The reservoir of life itself may be failing, and our first concern should be to replenish it.  Might it soon occur to us, as humans, that what we know to be essential for our health and happiness is also necessary for the rest of the world around us?  Such basic things as fresh air, clean water, and wholesome food can only come to us if they are conceived and supported by the acts and structures of a living and vital world.

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            One thing we can be sure of is that every breath drawn and every spring bud unfolding is an act of the dynamism of life holding back the pernicious forces adept at taking life away.  These huge and belief-defying losses cannot be tolerated in a healthy and sustaining world.  Out among my leafy friends I am dismayed.  Who is stronger than the mighty oak?  Super bugs!

            The mechanisms of decline may be gaining an upper hand, and we must be concerned.  In the language of pathology and entomology, super bugs are often noted as life giving or life taking.  Terms like ‘beneficial fungi’ and ‘life-supporting bacteria’ versus designations like ‘decline organisms’ separate the good guys from the bad.  Implied in this nomenclature is that some microorganisms support health or life, while others foster decline.  Where have all the good guys gone?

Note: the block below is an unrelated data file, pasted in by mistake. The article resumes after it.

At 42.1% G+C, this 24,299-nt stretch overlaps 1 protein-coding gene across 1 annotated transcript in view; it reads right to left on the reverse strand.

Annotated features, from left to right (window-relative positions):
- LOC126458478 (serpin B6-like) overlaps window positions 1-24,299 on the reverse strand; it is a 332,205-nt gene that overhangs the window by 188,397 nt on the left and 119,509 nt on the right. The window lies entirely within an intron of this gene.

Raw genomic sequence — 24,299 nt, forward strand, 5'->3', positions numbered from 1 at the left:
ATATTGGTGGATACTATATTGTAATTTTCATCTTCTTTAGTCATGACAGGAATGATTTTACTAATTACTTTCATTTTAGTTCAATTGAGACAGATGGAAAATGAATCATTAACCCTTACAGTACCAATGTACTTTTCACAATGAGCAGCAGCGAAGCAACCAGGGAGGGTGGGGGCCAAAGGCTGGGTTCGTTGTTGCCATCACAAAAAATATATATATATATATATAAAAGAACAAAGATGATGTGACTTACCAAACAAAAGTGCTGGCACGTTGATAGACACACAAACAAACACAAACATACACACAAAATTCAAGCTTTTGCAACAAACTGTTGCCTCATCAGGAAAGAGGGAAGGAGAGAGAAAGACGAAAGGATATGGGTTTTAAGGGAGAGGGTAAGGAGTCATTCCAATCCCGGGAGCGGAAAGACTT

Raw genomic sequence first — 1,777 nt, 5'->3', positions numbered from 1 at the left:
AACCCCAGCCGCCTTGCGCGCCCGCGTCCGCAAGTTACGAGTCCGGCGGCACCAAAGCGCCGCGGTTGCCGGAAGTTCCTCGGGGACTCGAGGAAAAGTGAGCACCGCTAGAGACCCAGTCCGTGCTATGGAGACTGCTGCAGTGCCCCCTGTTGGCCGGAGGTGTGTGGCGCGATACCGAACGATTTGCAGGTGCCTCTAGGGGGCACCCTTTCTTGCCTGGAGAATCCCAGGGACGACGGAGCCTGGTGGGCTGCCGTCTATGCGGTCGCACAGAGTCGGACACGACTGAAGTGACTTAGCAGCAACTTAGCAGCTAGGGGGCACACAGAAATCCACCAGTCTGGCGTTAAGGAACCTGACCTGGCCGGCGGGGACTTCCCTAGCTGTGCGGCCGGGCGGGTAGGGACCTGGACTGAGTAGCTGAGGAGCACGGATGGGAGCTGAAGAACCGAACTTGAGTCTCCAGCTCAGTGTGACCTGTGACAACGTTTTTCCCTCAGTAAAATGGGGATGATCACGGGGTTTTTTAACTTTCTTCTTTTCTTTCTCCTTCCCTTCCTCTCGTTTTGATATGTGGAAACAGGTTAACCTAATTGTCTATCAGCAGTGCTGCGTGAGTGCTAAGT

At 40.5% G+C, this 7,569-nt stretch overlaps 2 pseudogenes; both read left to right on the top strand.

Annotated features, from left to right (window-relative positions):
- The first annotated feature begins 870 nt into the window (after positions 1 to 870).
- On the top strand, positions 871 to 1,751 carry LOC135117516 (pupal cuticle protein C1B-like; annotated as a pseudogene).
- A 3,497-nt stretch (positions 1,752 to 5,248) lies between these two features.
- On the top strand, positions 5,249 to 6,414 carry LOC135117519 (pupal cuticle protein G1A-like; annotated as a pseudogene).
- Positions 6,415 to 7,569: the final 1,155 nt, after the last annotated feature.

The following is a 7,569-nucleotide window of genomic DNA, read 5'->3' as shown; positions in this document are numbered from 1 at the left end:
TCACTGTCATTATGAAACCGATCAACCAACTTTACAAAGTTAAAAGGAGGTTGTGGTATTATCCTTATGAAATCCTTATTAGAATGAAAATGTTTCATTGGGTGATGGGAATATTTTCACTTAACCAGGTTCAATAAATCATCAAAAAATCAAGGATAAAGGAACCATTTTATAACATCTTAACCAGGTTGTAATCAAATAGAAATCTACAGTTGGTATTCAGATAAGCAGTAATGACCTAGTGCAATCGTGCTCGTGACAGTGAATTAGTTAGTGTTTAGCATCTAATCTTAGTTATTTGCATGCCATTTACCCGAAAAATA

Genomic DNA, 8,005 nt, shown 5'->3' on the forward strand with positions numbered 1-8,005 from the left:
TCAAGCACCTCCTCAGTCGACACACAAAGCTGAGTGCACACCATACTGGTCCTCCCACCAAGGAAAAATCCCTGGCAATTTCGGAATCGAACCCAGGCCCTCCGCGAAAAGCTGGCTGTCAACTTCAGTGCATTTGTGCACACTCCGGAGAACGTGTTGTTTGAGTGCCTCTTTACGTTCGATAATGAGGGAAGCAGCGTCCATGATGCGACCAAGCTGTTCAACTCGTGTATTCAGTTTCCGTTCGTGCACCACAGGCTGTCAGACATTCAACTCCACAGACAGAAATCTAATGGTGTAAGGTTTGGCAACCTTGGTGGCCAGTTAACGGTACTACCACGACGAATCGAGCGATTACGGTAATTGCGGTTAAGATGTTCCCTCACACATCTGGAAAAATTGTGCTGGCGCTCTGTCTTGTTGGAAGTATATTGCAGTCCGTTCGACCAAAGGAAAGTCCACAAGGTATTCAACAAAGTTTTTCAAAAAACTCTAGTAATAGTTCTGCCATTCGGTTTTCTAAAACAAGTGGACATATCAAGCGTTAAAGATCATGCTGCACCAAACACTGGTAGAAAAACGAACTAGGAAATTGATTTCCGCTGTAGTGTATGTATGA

Certain conditions favor the forces of life, while others accelerate the loss of life.  In humans, the key for a vigorous life is a safe and healthy environment, not toxic green lawns, excessively polluted water and air, and the stress pollutants of noise and light. Trees are much more vigorous and disease resistant when they are part of unmolested and intact forests, not surrounded by compacted soils, water diverted by grade changes, etc.  Honeybees are much more protected when surrounded by pesticide-free diverse food sources, not mono-cultured flowers saturated with EPA allotments of chemicals.  Individual losses or specific species’ decline typically point to a troubling imbalance in the bigger living system in which these losses occur. 

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At a time in history when there are unparalleled numbers of negative messages assaulting the human mind and heart, Stephen Redding radiates unmistakable optimism, faith, and promise. A survivor of many death-defying experiences, he believes that he (more...)